western larch Pinaceae Larix
|Leaf: Deciduous, yellow-green in spring turning golden yellow in fall; borne singly on current year's twigs, but clustered on spur shoots on older twigs; 1 to 1 3/4 inches long, linear, and flattened to triangular in cross-section.
Flower: Species is monoecious; male cones are round to oblong and yellow to yellow-green in color; female cones are small, erect, and bright red when young.
Fruit: Small (1 to 1 1/2 inches long), egg-shaped cones with thin, woody scales with finely toothed apexes. Bracts have spines that are longer than the scales (similar to Douglas-fir, but smaller).
Twig: Twigs are yellowish brown and covered by short, thick spur shoots; may be finely hairy the first year.
Bark: Young bark is thin, scaly, and gray-brown, later becoming 3 to 6 inches thick with deep furrows and flattened ridges, yellow to reddish brown.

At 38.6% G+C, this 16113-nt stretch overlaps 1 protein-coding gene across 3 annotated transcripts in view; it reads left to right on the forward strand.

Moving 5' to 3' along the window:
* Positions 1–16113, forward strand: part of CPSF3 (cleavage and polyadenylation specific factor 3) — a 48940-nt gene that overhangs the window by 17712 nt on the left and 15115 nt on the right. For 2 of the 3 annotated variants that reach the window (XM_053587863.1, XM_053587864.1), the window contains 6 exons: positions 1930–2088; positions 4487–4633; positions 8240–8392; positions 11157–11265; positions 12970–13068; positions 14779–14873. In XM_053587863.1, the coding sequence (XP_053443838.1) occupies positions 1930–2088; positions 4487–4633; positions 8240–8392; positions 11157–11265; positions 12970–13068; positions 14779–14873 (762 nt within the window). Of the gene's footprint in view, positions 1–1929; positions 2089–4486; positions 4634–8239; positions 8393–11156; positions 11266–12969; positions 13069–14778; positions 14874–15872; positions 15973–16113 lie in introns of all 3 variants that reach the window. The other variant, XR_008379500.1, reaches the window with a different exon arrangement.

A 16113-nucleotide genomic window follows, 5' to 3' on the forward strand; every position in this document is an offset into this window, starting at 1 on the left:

Form: A large deciduous conifer growing 100 to 180 feet tall and 3 to 4 feet in diameter, very straight bole topped with a lacy, open crown.
Looks like: Dunkeld larch
- subalpine larch
| Additional Range Information:
Larix occidentalis is native to North America.
Range may be expanded by planting.
See states reporting western larch.
Fall Color Wood
| External Links:
Silvics of North America
USDA Plants Database
|© Copyright 2016, Virginia Tech|
Dept. of Forest Resources
and Environmental Conservation,
all rights reserved.
Photos and text by: John Seiler,
Edward Jensen, Alex Niemiera,
and John Peterson